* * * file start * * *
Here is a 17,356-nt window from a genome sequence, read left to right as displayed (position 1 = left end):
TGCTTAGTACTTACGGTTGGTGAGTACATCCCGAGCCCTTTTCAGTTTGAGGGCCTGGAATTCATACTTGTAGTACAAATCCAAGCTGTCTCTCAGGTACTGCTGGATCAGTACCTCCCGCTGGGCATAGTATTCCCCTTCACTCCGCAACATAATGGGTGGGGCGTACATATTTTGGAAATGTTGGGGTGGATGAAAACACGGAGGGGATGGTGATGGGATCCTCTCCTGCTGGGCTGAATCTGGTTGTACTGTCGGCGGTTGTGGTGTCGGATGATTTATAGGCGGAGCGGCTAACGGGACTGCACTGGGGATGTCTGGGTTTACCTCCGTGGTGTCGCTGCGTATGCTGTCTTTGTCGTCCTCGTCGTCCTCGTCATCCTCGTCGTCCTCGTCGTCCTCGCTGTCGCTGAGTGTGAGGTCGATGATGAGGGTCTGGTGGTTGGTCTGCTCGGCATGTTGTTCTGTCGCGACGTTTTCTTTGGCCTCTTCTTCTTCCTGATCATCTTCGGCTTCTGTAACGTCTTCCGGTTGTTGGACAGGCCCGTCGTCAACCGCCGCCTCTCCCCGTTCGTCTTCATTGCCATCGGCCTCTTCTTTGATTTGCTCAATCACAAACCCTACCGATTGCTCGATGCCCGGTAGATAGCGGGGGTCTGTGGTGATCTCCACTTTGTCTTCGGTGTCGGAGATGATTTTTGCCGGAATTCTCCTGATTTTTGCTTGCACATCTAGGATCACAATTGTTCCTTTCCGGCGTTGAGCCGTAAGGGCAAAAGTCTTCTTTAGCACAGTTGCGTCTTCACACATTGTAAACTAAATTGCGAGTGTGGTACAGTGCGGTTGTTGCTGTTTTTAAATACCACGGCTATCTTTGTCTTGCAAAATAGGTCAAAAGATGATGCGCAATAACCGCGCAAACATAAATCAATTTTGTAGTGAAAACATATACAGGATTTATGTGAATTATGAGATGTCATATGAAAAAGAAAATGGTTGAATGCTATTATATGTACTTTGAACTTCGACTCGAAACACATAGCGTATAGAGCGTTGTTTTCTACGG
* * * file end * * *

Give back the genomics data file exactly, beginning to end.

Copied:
Here is a 17,356-nt window from a genome sequence, read left to right as displayed (position 1 = left end):
TGCTTAGTACTTACGGTTGGTGAGTACATCCCGAGCCCTTTTCAGTTTGAGGGCCTGGAATTCATACTTGTAGTACAAATCCAAGCTGTCTCTCAGGTACTGCTGGATCAGTACCTCCCGCTGGGCATAGTATTCCCCTTCACTCCGCAACATAATGGGTGGGGCGTACATATTTTGGAAATGTTGGGGTGGATGAAAACACGGAGGGGATGGTGATGGGATCCTCTCCTGCTGGGCTGAATCTGGTTGTACTGTCGGCGGTTGTGGTGTCGGATGATTTATAGGCGGAGCGGCTAACGGGACTGCACTGGGGATGTCTGGGTTTACCTCCGTGGTGTCGCTGCGTATGCTGTCTTTGTCGTCCTCGTCGTCCTCGTCATCCTCGTCGTCCTCGTCGTCCTCGCTGTCGCTGAGTGTGAGGTCGATGATGAGGGTCTGGTGGTTGGTCTGCTCGGCATGTTGTTCTGTCGCGACGTTTTCTTTGGCCTCTTCTTCTTCCTGATCATCTTCGGCTTCTGTAACGTCTTCCGGTTGTTGGACAGGCCCGTCGTCAACCGCCGCCTCTCCCCGTTCGTCTTCATTGCCATCGGCCTCTTCTTTGATTTGCTCAATCACAAACCCTACCGATTGCTCGATGCCCGGTAGATAGCGGGGGTCTGTGGTGATCTCCACTTTGTCTTCGGTGTCGGAGATGATTTTTGCCGGAATTCTCCTGATTTTTGCTTGCACATCTAGGATCACAATTGTTCCTTTCCGGCGTTGAGCCGTAAGGGCAAAAGTCTTCTTTAGCACAGTTGCGTCTTCACACATTGTAAACTAAATTGCGAGTGTGGTACAGTGCGGTTGTTGCTGTTTTTAAATACCACGGCTATCTTTGTCTTGCAAAATAGGTCAAAAGATGATGCGCAATAACCGCGCAAACATAAATCAATTTTGTAGTGAAAACATATACAGGATTTATGTGAATTATGAGATGTCATATGAAAAAGAAAATGGTTGAATGCTATTATATGTACTTTGAACTTCGACTCGAAACACATAGCGTATAGAGCGTTGTTTTCTACGG